One of them is called "The Master Switch," which is a history of other previous media technologies - television, radio, film - and the way in which they went from utopian collective cooperative undertakings to monopolistic corporate enterprises. It's an incredibly profound and prescient book that you should go get right now and allow your mind to be blown about how much he saw everything coming.

And then his most recent book, which is called "The Attention Merchants," which is a book about what the internet has become and why it has become that. And so I wanted to talk to Tim Wu because I wanna know why the internet got so bad. That's it. It's a very simple question. Who broke it, why is it broken, what can we do to fix it, because I wanna go back in time. I mean, we all do, there's some sort of nostalgic Proustian madeleine thing here happening, I will admit, which is that I wanna go back to being in the room at that age on the frontiers of discovery, pulling up the New York Public Library website with my all-text browser.

So I get that there's something specific about that nostalgia happening there, but I wanna also go back, I think a lot of us wanna go back to the world in which the internet felt thrilling and welcoming and not ominous, and Tim Wu has as good a story as anyone I know about how we got to where we are.

CHRIS HAYES: There's two things that make me feel super old. One is rappers with face tattoos, which makes me feel super protective and parental, and I just wanna be like, don't, just don't, don't get a face tattoo, and also, like, now a lot of people are gonna have face tattoos because you're popular and I just wanna pull people aside and be like, don't, just don't do it, it's really, that's a real intense choice to make for the rest of your life.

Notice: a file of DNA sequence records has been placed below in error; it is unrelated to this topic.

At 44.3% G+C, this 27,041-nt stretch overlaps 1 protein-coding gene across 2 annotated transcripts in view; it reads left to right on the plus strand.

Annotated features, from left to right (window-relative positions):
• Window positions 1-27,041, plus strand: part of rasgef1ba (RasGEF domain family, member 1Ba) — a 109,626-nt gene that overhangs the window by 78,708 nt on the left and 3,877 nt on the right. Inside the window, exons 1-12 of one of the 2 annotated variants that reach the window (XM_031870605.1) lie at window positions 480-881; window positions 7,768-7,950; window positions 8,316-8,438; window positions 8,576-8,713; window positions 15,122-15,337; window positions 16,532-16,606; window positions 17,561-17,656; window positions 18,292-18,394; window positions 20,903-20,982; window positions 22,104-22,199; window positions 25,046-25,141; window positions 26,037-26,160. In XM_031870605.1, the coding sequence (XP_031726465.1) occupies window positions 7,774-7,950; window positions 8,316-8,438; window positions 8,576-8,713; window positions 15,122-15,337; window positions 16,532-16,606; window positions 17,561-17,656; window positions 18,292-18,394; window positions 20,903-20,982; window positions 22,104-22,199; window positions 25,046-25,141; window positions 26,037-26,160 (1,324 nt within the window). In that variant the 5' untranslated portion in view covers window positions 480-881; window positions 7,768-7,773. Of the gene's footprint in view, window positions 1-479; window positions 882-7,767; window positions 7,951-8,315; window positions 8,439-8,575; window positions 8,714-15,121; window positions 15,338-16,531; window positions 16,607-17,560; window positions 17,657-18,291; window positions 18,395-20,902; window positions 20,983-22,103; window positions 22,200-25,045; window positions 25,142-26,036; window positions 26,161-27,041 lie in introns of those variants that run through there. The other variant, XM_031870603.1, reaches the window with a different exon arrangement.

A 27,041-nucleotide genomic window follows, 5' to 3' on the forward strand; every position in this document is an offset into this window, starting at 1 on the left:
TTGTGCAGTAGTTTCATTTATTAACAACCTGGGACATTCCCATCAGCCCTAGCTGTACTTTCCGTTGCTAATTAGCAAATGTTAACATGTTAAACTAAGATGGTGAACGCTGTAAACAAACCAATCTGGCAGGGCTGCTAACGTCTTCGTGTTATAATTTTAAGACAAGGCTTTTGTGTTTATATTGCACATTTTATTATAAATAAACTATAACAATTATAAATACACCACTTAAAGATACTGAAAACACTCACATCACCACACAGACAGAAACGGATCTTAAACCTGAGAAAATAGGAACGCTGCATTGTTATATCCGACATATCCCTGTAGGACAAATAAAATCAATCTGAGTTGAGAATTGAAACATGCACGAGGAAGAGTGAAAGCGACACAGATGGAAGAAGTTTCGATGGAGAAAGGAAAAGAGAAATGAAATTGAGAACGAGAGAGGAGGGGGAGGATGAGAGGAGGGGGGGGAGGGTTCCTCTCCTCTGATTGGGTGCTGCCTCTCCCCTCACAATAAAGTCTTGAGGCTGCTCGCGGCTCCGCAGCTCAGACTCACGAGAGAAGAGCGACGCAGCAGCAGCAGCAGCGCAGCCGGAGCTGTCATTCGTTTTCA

And the other thing that makes me feel really old is how much I wanna complain about the internet.

TIM WU: Yeah.

CHRIS HAYES: I just, I wanna complain about the internet all the time.

TIM WU: Yeah.

CHRIS HAYES: Am I wrong?

TIM WU: You're not wrong. It's funny because people who are sort of internet idealists, I think, sometimes find themselves grasping and finding reasons to defend the internet now. Twenty years ago, it was so different. It was so self-evidently a miracle of human connection. You know, the Esperanto, that was gonna unite the world, and now you're like, well, I did look up a recipe the other day and that was awesome.

CHRIS HAYES: I did, actually, I had one of those moments the other day where I was like, Alexa, what's in a Manhattan again, the other day, because I couldn't remember it, and then Alexa told me what was in a Manhattan, that was nice.